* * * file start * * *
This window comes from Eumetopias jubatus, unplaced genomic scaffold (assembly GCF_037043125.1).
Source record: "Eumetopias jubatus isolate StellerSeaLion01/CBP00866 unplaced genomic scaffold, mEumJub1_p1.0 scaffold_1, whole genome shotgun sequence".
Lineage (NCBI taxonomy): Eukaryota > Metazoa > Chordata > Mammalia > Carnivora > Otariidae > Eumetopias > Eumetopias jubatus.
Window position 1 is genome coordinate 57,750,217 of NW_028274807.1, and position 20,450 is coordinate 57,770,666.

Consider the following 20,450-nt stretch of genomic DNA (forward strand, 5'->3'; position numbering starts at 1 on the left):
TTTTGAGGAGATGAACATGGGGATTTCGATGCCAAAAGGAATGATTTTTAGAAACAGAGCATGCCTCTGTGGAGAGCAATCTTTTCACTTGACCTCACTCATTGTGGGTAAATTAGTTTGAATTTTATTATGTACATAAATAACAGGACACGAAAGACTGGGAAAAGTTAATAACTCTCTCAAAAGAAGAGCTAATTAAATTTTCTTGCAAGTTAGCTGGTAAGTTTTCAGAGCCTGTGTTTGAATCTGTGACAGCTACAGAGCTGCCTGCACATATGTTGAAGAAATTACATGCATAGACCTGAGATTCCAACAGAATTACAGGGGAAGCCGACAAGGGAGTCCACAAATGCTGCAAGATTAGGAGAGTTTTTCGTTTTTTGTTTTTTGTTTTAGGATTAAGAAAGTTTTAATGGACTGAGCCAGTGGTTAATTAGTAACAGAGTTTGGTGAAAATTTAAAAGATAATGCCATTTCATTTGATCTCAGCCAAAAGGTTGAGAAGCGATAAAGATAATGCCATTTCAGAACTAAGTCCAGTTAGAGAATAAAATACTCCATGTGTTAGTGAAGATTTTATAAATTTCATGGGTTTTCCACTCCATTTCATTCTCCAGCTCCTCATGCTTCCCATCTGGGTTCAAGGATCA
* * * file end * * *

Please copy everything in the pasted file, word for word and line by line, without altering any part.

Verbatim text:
This window comes from Eumetopias jubatus, unplaced genomic scaffold (assembly GCF_037043125.1).
Source record: "Eumetopias jubatus isolate StellerSeaLion01/CBP00866 unplaced genomic scaffold, mEumJub1_p1.0 scaffold_1, whole genome shotgun sequence".
Lineage (NCBI taxonomy): Eukaryota > Metazoa > Chordata > Mammalia > Carnivora > Otariidae > Eumetopias > Eumetopias jubatus.
Window position 1 is genome coordinate 57,750,217 of NW_028274807.1, and position 20,450 is coordinate 57,770,666.

Consider the following 20,450-nt stretch of genomic DNA (forward strand, 5'->3'; position numbering starts at 1 on the left):
TTTTGAGGAGATGAACATGGGGATTTCGATGCCAAAAGGAATGATTTTTAGAAACAGAGCATGCCTCTGTGGAGAGCAATCTTTTCACTTGACCTCACTCATTGTGGGTAAATTAGTTTGAATTTTATTATGTACATAAATAACAGGACACGAAAGACTGGGAAAAGTTAATAACTCTCTCAAAAGAAGAGCTAATTAAATTTTCTTGCAAGTTAGCTGGTAAGTTTTCAGAGCCTGTGTTTGAATCTGTGACAGCTACAGAGCTGCCTGCACATATGTTGAAGAAATTACATGCATAGACCTGAGATTCCAACAGAATTACAGGGGAAGCCGACAAGGGAGTCCACAAATGCTGCAAGATTAGGAGAGTTTTTCGTTTTTTGTTTTTTGTTTTAGGATTAAGAAAGTTTTAATGGACTGAGCCAGTGGTTAATTAGTAACAGAGTTTGGTGAAAATTTAAAAGATAATGCCATTTCATTTGATCTCAGCCAAAAGGTTGAGAAGCGATAAAGATAATGCCATTTCAGAACTAAGTCCAGTTAGAGAATAAAATACTCCATGTGTTAGTGAAGATTTTATAAATTTCATGGGTTTTCCACTCCATTTCATTCTCCAGCTCCTCATGCTTCCCATCTGGGTTCAAGGATCA